David Irving, Hitler and Holocaust Denial: Electronic Edition, by Richard J. Evans

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(J) Conclusion >>

(A) Misquotation and Skewing of Documents: The Goebbels Diary

1. A number of historians have argued with some force that while the initiative for these events came from Goebbels, he wanted to have Hitler's approval from the very outset, and Hitler gave it. The fact that Hitler left the Old Town Hall after dinner on the evening of 9 November without giving his traditional speech is taken as evidence that he and Goebbels considered it important for Hitler, as Head of State, not to incur international   opprobrium by being associated with the pogroms, which were presented by Goebbels's propaganda machine as spontaneous outbreaks of popular anger (contemporary reports in fact indicate that there was widespread disquiet among the German population, especially at the destruction of so much property).
2. However, in his various accounts of the events, David Irving argues that Hitler did not approve of the pogrom, did not know about it until it was well under way, and tried to stop it when he found out about it. In order to give this impression, he systematically distorts and manipulates the evidence in a way that is wholly unacceptable to serious historical scholarship.
3. The first example of such falsification of the historical record is on pages 273-274 of his book Goebbels: Mastermind of the 'Third Reich', where Irving writes:
Events that evening, November 9, are crucial to the history of what followed. As Goebbels and Hitler set out to attend the Nazi reception in the old city hall, they learned that the police were intervening against anti-Jewish demonstrators in Munich. Hitler remarked that the police should not crack down too harshly under the circumstances. 'Colossal activity', the Goebbels diary entry reports, then claims: 'I brief the Führer on the affair. He decides: Allow the demonstrations to continue. Hold back the police. The Jews must be given a taste of the public anger for a change.'
4. The original German of the entry in Goebbels's diary to which Irving refers in this passage reads as follows:
In Kassel und Dessau große Demonstrationen gegen die Juden, Synagogen in Brand gesteckt und Geschäfte demoliert. Nachmittags wird der Tod des deutschen Diplomaten vom Rath gemeldet. Nun aber ist es g.(ar). Ich gehe zum Parteiempfang im alten Rathaus. Riesenbetrieb. Ich trage dem Führer die Angelegenheit vor. Er bestimmt: Demonstrationen weiterlaufen lassen. Polizei zurückziehen. Die Juden sollen einmal den Volkszorn zu verspüren bekommen. Das ist richtig.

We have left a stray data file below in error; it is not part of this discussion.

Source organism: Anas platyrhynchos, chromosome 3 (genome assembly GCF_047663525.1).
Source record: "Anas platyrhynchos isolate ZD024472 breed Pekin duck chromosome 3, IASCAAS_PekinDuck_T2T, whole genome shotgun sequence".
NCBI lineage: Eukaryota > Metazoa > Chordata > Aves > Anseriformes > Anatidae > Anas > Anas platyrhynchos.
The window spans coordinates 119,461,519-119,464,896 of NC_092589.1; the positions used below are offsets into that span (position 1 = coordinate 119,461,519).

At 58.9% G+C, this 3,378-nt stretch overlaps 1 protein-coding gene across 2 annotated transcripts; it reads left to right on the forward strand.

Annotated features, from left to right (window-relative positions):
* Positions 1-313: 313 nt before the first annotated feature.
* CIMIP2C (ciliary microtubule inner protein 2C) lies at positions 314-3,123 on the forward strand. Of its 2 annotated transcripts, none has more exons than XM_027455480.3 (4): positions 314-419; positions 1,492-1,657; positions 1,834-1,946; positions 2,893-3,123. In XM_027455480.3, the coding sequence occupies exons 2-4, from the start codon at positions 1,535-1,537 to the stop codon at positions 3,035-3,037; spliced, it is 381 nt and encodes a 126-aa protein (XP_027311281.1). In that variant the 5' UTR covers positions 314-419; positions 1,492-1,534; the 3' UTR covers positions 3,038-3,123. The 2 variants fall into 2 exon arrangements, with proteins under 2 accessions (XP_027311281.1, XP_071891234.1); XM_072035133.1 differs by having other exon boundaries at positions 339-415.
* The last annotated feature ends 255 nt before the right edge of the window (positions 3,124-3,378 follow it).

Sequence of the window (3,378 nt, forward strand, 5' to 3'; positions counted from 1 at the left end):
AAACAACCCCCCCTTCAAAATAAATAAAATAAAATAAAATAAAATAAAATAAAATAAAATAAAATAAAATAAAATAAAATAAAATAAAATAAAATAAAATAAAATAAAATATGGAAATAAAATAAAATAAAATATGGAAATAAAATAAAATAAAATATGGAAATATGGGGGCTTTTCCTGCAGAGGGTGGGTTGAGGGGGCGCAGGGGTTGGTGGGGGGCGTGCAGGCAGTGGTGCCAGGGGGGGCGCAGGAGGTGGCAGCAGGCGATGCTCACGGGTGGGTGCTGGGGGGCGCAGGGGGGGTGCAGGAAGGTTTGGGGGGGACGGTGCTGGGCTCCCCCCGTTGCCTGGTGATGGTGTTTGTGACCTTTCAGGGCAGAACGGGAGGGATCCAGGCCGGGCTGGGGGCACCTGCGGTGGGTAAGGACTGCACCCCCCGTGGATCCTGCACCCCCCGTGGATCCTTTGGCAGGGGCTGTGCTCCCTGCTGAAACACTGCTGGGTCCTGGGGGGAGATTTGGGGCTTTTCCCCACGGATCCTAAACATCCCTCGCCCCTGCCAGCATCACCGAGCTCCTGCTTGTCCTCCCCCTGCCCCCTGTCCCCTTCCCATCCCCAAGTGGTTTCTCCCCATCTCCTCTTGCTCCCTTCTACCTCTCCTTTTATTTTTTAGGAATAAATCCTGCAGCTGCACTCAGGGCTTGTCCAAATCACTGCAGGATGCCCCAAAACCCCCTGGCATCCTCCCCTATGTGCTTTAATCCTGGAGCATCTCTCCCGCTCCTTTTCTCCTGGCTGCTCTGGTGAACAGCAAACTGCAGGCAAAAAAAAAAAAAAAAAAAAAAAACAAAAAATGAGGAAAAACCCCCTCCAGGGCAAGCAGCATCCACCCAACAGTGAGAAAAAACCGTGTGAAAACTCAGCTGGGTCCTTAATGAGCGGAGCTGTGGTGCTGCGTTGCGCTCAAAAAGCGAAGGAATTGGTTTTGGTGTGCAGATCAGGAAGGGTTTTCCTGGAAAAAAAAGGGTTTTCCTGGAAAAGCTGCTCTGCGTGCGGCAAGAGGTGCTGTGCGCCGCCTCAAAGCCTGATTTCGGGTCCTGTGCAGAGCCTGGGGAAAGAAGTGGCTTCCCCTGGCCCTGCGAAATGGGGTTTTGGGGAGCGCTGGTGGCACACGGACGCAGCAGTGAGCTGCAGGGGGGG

5.An accurate translation of this passage would be as follows:  
Big demonstrations against the Jews in Kassel and Dessau, synagogues set on fire and businesses demolished. The death of the German diplomat vom Rath is reported in the afternoon. But now the goose is cooked. I go to the Party reception in the Old Town Hall. Colossal activity. I brief the Führer about the matter. He orders: let the demonstrations go on. Withdraw the police. The Jews must for once feel the people's fury. That is right. 13
Irving's account of this diary entry, given above, misquotes it and skews it so as to misrepresent its contents.
6. In this passage, Irving completely omits the reference to the demonstrations and widespread destruction of Jewish property in Kassel and Dessau which is the context of Goebbels's talk with Hitler as reported in the diary, and gives the entirely false impression that the context was provided by 'some anti-Jewish demonstrators' in Munich. This suggestion is nonsensical. No contemporary source, neither Goebbels's diary nor the Nazi Party's Supreme Tribunal, makes any reference to 'anti-Jewish demonstrators' making their presence felt in Munich before Hitler's arrival at the Town Hall. As Irving himself admits in his Pleading, such events did not take place in Munich until much later, on the evening of 9 November 1938.
7. Irving also fails to note that the phrase 'colossal activity' refers to the meeting in the Town Hall (basically it just means there were a lot of people there) and not to the alleged demonstrations in Munich. 'Hold back the police' is absolutely wrong as a translation of Polizei zurückziehen: its proper translation is: 'withdraw the police'. 'Hold back the police' would be 'Polizei zurückhalten'. 'The Jews must be given a taste of the public anger for a change' is also erroneous as a translation of the last sentence in the   German quotation above. Nowhere do the words 'taste' or 'for a change' occur. The cumulative effect of these mistranslations and omissions is to give the impression that Hitler merely ordered the Munich police not to intervene against some unspecified 'anti-Jewish demonstrators in Munich'. But what Hitler really said to Goebbels, as is evident from the Goebbels diary entry, was that police forces should be withdrawn in the case of 'demonstrations' against Jews, so that the Jews would feel the 'people's fury', as expressed in the burning of synagogues and the destruction of property which had occurred in Kassel and Dessau.

Notes

13. For a similar translation to the one provided above see Saul Friedländer, Nazi Germany and the Jews: The Years of Persecution 1933-1939 (London, 1997), p. 272.
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